Researchers at Lawson Health Research Institute in London, Ont., are hoping a new study will shed light on the feasibility of using artificial intelligence to diagnose lung abnormalities in real-time at a critically ill patient’s bedside.
The study will involve the participation of roughly 100 critical care patients from London Health Sciences Centre, and will see an AI model used to read live images from a portable ultrasound machine to detect the presence of abnormal lung signals.
Speaking with Global News on Wednesday, Dr. Chintan Dave, critical care medicine fellow at LHSC and Western University, said countless studies have examined the use of AI in reading static X-ray and ultrasound clips, finding it to perform well in detecting abnormal lung tissue.
“To our knowledge, there have been very limited studies actually taking this AI model and seeing if it works at the bedside.”
Dave suggested being able to “apply this model right as we assess the patient when they come into the ICU or the emergency department” could then possibly “help us make quicker and better decisions for patient care.”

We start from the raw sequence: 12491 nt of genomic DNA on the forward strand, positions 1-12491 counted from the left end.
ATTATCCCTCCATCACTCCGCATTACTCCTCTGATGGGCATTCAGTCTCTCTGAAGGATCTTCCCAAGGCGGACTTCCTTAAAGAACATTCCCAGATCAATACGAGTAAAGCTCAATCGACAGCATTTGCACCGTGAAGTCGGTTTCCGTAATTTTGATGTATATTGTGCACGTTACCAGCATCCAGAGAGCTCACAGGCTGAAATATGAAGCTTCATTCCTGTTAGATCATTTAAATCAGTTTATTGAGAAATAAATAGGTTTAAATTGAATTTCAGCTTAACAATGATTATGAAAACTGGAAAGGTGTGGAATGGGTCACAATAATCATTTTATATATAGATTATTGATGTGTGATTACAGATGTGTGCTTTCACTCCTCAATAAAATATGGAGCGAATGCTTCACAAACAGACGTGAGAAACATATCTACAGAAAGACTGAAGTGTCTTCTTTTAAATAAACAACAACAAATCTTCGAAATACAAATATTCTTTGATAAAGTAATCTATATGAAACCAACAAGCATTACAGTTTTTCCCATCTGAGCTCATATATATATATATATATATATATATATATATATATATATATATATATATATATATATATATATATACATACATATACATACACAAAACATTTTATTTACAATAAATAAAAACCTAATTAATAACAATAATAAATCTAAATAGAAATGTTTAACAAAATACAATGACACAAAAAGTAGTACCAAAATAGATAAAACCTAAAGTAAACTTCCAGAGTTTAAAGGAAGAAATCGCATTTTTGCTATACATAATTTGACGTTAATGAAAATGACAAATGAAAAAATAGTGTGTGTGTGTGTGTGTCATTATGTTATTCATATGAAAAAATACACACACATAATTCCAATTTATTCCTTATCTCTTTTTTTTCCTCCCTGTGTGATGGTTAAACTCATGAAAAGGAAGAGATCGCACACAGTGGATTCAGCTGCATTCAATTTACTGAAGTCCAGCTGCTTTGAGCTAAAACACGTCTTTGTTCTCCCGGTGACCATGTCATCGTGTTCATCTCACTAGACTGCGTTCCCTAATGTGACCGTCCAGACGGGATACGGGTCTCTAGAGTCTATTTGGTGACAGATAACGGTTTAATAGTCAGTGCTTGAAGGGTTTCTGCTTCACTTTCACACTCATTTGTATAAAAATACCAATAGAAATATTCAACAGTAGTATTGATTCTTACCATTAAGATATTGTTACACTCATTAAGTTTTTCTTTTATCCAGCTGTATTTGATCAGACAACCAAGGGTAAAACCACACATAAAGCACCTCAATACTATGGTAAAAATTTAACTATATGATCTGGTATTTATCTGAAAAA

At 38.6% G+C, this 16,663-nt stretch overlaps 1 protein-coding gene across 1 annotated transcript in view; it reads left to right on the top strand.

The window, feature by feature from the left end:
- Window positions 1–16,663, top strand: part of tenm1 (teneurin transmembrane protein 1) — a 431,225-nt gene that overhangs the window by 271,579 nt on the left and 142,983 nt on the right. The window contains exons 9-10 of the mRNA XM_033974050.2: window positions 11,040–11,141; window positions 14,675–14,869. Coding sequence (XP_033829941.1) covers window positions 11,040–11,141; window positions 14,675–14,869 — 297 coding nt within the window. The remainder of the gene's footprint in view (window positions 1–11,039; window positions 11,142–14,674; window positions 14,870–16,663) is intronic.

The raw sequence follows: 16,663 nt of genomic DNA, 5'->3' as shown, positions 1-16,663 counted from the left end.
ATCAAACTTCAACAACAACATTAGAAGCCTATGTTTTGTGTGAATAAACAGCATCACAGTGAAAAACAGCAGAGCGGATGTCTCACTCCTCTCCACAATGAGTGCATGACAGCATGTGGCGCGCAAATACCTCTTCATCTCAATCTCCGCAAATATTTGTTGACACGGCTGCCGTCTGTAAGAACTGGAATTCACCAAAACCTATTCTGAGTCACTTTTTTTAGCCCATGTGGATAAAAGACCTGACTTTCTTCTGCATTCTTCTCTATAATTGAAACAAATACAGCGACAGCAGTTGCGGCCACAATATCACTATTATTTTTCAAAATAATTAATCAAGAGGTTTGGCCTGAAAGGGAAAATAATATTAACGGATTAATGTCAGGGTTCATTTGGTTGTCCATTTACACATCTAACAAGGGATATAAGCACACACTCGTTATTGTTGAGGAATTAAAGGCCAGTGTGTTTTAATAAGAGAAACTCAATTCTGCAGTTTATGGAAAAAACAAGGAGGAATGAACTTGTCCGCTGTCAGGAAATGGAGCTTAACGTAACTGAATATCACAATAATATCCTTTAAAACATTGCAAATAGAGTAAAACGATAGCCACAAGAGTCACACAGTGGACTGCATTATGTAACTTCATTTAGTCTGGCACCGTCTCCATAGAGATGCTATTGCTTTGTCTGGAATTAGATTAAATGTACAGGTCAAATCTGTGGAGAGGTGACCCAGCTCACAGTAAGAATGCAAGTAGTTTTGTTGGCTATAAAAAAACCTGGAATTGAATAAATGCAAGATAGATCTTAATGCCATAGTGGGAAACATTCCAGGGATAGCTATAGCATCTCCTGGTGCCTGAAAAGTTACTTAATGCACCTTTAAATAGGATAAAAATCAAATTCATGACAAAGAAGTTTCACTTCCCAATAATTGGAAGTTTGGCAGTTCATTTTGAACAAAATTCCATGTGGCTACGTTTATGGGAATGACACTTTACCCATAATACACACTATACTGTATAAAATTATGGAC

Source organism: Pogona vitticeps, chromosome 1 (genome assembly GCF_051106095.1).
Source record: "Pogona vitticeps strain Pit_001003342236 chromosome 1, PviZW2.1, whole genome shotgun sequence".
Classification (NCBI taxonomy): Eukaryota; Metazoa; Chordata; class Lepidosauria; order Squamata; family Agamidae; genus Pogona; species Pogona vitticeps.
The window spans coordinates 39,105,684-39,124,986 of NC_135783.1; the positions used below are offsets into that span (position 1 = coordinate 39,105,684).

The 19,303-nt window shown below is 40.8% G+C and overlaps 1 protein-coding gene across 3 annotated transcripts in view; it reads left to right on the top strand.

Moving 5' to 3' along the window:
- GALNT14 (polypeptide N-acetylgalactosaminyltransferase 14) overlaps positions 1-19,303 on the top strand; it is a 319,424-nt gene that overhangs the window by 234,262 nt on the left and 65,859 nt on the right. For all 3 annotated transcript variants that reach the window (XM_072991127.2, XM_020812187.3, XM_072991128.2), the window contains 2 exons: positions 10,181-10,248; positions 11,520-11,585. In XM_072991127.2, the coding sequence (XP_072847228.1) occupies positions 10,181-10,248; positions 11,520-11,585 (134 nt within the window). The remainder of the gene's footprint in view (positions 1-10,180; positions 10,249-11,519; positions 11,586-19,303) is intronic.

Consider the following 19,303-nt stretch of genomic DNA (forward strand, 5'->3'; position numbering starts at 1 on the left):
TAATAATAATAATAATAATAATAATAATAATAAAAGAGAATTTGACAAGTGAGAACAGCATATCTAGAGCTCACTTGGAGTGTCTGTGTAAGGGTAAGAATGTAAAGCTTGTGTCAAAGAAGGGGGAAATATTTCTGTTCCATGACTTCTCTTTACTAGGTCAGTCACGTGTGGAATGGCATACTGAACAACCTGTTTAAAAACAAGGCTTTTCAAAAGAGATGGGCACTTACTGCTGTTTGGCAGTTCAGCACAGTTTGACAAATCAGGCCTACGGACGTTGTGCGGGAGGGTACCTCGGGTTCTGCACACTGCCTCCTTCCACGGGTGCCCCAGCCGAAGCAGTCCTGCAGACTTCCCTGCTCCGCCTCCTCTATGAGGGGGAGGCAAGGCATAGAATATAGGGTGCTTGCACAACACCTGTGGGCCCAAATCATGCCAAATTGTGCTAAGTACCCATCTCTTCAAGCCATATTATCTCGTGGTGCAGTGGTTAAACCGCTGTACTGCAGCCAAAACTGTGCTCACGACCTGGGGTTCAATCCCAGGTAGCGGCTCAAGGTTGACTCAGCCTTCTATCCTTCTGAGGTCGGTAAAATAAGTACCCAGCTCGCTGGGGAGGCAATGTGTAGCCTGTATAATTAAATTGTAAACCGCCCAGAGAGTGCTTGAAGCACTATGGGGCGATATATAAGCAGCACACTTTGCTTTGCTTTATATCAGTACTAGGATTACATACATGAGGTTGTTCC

“We’re basically testing to see whether our AI model, that does really well on thousands of lung ultrasound clips and performs at the same level that ultrasound trained experts (can achieve) … whether that is translatable at the bedside.”
According to Lawson officials, the study will utilize technology from Waterloo-based tech company Wavebase, which will search the live ultrasound images for patterns and determine whether the images show normal or abnormal lung tissue.
The pairing of ultrasound imagery and real-time AI diagnostics has been hailed as a research milestone, and Dave says he hopes the study’s findings will allow more health-care workers, not just trained ultrasound operators, to use the technology in practice, speeding up treatment.
“Literally, anyone (could) take an ultrasound probe,” – like a bedside nurse or respiratory therapist – “put it on the patient’s lungs and the AI model will then alert the user whether the lungs are normal or abnormal,” he said.
“If the lungs are normal, great. We don’t need to worry about it, we can move on and do other important things. Whereas if the lungs are abnormal, then whoever is using at bedside, let’s say the nurse, can then alert the physician and then that could start a whole process only if needed.”
A release from Lawson says the first phase of the study will see the AI’s interpretations of lung ultrasound scans compared to that of a trained expert.
“Once this accuracy is assured, the team will proceed with a second phase to assess the device with non-expert users and customized settings for more in-depth diagnostics,” the release says.